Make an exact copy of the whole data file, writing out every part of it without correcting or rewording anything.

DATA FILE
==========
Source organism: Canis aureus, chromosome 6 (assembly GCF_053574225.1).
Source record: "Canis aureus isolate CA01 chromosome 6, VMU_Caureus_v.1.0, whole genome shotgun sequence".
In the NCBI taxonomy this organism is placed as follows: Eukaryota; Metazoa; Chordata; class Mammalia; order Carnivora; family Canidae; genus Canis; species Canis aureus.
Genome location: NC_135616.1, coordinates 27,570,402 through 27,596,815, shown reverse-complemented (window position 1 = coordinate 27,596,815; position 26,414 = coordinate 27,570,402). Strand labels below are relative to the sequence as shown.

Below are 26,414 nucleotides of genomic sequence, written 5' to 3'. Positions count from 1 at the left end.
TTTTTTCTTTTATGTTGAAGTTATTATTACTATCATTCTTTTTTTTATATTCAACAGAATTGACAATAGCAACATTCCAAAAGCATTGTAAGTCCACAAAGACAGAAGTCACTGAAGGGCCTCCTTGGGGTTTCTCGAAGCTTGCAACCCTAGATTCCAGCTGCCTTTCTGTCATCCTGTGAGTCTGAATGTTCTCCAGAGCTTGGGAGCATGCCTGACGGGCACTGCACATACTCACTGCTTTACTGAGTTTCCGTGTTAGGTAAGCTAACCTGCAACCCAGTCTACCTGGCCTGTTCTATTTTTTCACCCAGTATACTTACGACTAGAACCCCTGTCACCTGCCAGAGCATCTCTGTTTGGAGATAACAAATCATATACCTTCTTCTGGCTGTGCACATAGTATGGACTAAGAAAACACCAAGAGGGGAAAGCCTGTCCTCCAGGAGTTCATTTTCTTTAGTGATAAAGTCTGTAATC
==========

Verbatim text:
Source organism: Canis aureus, chromosome 6 (assembly GCF_053574225.1).
Source record: "Canis aureus isolate CA01 chromosome 6, VMU_Caureus_v.1.0, whole genome shotgun sequence".
In the NCBI taxonomy this organism is placed as follows: Eukaryota; Metazoa; Chordata; class Mammalia; order Carnivora; family Canidae; genus Canis; species Canis aureus.
Genome location: NC_135616.1, coordinates 27,570,402 through 27,596,815, shown reverse-complemented (window position 1 = coordinate 27,596,815; position 26,414 = coordinate 27,570,402). Strand labels below are relative to the sequence as shown.

Below are 26,414 nucleotides of genomic sequence, written 5' to 3'. Positions count from 1 at the left end.
TTTTTTCTTTTATGTTGAAGTTATTATTACTATCATTCTTTTTTTTATATTCAACAGAATTGACAATAGCAACATTCCAAAAGCATTGTAAGTCCACAAAGACAGAAGTCACTGAAGGGCCTCCTTGGGGTTTCTCGAAGCTTGCAACCCTAGATTCCAGCTGCCTTTCTGTCATCCTGTGAGTCTGAATGTTCTCCAGAGCTTGGGAGCATGCCTGACGGGCACTGCACATACTCACTGCTTTACTGAGTTTCCGTGTTAGGTAAGCTAACCTGCAACCCAGTCTACCTGGCCTGTTCTATTTTTTCACCCAGTATACTTACGACTAGAACCCCTGTCACCTGCCAGAGCATCTCTGTTTGGAGATAACAAATCATATACCTTCTTCTGGCTGTGCACATAGTATGGACTAAGAAAACACCAAGAGGGGAAAGCCTGTCCTCCAGGAGTTCATTTTCTTTAGTGATAAAGTCTGTAATC